AUBURN — New books have been added to the shelves at the Auburn Public Library.
“The Pallbearers,” by Stephen Cannell. When the head of a group home for youths allegedly commits suicide, several of his former charges are skeptical. Reunited at his funeral, they resolve to revisit their troubled past in an attempt to uncover the truth.
“Caught,” by Harlan Coben. The disappearance of a popular, well-adjusted teenager from her sheltered suburban home attracts a reality TV show that broadcasts its own sting operations. But the “obvious” suspect they soon focus upon may not be the guilty party.
“Hell Gate,” by Linda Fairstein. In the 12th legal thriller featuring New York ADA Alex Cooper, the mistress of a Manhattan congressman goes missing as the bodies of human trafficking victims wash up on a local beach. Could the cases somehow be linked?
“Fragile Beasts,” by Tawni O’Dell. When two orphaned teenage brothers from a hardscrabble coal town are taken in by an unlikely benefactor – a reclusive, elderly spinster – the three surprise everyone by stumbling together toward a happy life.
Additional new fiction titles this month include books by William Bernhardt, Dewey Lambdin, Walter Mosley, Karen Robards and Jennifer Crusie.
“Courage and Consequence: My Life as a Conservative in the Fight,” by Karl Rove. The man who orchestrated George W. Bush’s rise to the presidency describes his early life, political strategies and run-ins with heavy hitters from both sides of the political aisle.
“The Pacific,” by Hugh Ambrose. A noted historian retells the epic story of how World War II played out in the Pacific theater from the perspective of five soldiers – linked to each other through happenstance – who lived through its major battles.
“Change Your Brain, Change Your Body: Use Your Brain to Get and Keep the Body You Have Always Wanted,” by Daniel G. Amen. A neuroscientist explains how taking care of our brains can help us improve the way our bodies look, feel and perform.
“Chelsea Chelsea, Bang Bang,” by Chelsea Handler. Comedienne Handler’s obsessions (sex, elaborate practical jokes and the mundane peculiarities of women’s lives) are on full display in her latest collection of hilarious but provocative essays.
“Fat Cat,” by Robin Brande. When overweight Catherine “Cat” Locke decides to become her own science fair project by living a prehistoric lifestyle for seven months, the resulting weight loss changes her life in some funny but unpredictable ways.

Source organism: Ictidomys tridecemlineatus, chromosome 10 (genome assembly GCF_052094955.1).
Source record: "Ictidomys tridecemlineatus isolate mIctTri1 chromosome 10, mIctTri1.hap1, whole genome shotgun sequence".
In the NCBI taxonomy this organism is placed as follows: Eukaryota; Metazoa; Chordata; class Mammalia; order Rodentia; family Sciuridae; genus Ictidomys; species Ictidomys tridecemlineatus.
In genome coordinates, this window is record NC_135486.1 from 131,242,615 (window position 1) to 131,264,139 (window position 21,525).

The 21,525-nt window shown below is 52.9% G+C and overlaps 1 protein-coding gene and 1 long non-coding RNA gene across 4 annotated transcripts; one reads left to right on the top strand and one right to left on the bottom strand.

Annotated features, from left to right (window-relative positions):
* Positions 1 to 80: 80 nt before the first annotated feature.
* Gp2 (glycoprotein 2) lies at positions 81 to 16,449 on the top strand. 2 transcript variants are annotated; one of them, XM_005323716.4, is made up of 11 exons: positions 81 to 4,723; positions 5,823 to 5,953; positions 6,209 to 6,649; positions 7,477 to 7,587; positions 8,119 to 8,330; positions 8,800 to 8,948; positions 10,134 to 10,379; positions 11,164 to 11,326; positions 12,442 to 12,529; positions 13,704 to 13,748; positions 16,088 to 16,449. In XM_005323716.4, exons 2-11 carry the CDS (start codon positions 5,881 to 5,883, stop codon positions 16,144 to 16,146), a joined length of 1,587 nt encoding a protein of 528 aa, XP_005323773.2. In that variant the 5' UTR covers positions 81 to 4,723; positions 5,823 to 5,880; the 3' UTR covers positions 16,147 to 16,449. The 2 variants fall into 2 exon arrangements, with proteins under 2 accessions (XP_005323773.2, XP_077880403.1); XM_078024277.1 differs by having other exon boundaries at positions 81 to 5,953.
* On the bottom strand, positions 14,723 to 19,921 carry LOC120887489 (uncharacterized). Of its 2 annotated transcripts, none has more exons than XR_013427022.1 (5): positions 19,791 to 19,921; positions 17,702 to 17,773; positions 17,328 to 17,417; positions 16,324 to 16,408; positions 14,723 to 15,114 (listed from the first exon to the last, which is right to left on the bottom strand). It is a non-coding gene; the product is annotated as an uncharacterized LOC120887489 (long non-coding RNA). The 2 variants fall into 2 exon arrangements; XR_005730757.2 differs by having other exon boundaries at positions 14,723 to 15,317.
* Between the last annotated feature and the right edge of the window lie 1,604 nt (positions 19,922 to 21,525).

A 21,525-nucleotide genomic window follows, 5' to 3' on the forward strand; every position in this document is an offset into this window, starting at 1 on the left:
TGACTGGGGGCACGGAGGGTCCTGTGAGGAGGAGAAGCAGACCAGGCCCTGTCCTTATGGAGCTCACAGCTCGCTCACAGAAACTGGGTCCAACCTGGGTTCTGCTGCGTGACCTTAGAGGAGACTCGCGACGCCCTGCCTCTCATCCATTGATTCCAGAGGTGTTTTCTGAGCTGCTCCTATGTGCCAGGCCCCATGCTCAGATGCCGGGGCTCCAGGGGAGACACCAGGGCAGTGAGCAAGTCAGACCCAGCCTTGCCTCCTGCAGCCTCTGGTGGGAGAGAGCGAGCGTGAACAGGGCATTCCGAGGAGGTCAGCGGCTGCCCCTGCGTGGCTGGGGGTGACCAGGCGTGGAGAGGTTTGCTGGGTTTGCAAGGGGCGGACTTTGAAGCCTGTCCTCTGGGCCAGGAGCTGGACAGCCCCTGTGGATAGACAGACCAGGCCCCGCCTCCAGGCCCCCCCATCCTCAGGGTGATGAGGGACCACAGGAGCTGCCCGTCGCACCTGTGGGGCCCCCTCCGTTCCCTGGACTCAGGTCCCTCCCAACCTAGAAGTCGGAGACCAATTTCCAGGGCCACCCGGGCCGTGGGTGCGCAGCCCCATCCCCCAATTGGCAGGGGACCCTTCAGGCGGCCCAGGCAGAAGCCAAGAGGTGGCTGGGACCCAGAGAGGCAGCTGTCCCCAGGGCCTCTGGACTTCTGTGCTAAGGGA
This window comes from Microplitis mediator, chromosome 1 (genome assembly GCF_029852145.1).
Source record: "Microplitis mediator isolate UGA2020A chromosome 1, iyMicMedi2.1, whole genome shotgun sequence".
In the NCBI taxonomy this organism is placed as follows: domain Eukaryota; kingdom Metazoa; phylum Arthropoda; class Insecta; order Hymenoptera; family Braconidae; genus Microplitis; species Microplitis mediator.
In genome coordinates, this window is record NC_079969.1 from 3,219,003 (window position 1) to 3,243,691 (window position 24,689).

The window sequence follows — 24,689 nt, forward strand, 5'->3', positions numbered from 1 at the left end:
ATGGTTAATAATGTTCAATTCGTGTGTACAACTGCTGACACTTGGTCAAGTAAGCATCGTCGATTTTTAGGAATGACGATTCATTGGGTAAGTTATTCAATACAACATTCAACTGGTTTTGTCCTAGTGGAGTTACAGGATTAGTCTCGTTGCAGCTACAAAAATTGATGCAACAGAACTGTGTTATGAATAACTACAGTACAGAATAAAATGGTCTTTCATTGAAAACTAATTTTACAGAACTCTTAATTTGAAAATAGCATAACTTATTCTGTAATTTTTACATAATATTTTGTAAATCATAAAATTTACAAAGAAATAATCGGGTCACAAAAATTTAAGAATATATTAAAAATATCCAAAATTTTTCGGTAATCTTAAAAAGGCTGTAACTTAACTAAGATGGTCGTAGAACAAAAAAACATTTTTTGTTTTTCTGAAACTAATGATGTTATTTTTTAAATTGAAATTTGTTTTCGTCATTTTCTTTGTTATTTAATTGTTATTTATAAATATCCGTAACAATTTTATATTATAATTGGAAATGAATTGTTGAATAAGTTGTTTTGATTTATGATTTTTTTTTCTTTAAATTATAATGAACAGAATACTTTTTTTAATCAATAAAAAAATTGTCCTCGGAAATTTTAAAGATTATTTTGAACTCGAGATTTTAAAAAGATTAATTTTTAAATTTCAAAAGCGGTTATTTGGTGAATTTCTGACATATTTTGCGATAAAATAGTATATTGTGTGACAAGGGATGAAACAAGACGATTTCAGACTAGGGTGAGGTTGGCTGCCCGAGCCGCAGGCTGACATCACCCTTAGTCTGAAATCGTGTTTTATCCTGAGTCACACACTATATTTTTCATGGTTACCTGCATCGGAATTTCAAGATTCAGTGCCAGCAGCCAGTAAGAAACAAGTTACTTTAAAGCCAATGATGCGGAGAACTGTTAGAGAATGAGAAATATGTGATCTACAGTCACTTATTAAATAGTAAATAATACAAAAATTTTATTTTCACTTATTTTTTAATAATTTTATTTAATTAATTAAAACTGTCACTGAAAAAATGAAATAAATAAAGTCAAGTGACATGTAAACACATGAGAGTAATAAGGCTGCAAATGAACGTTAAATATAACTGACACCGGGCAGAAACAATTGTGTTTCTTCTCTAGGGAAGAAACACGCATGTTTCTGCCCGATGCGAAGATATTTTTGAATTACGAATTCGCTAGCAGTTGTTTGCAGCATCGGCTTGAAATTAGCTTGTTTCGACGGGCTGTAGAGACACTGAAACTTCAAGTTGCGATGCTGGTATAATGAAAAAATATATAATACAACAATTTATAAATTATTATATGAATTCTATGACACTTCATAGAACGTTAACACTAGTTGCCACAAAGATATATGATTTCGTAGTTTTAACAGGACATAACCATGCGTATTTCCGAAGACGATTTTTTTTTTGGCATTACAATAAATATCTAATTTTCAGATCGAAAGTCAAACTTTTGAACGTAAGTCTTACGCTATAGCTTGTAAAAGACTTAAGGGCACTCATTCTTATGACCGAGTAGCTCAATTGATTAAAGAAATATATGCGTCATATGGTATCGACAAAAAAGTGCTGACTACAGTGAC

“Unwind,” by Neal Shusterman. In a world where teens must be on their best behavior or parents have the option of harvesting their organs for transplants, troublemaker Connor decides to escape before his parents are able to “unwind” him.
“The Miles Between,” by Mary Pearson. Des has not been home from boarding school for nine years and is resentful and hurt, until an impulsive decision she makes with three friends leads to the road trip of a lifetime – and some new revelations about her life.
“Lucky,” by Rachel Vail. Fourteen-year-old Phoebe is rich and popular, but when her mother loses her high-paying job, she worries she will no longer be the girl everyone envies. What she learns teaches her some valuable lessons about friendship and love.
“Newsgirl,” by Liza Ketchum. When she and her mother land in San Francisco to start a new life, Amelia wants to contribute by earning money selling newspapers. But how can she prove she can do a job that only boys are allowed to do? Best for kids in grades four to eight.
“14 Cows for America,” by Carmen Agra Deedy. This true story relates how, after the attack on the World Trade Center, the Maasai herders of Kenya ceremoniously gave 14 of their most valuable possessions – their cows – to comfort our nation. Best for kids in grades two to five.
“The Jungle Grapevine,” by Alex Beard. When Crane incorrectly repeats what his jungle friend tells him, he unwittingly sets off chaos and consternation around the community watering hole. Best for kids ages 5 to 6.
“Years of Dust,” by Albert Marrin. Marrin’s book gives voice to the people who settled the Great Plains, as well as those who suffered through the environmental disaster of the Dust Bowl that ensued. Best for kids in grades four to eight.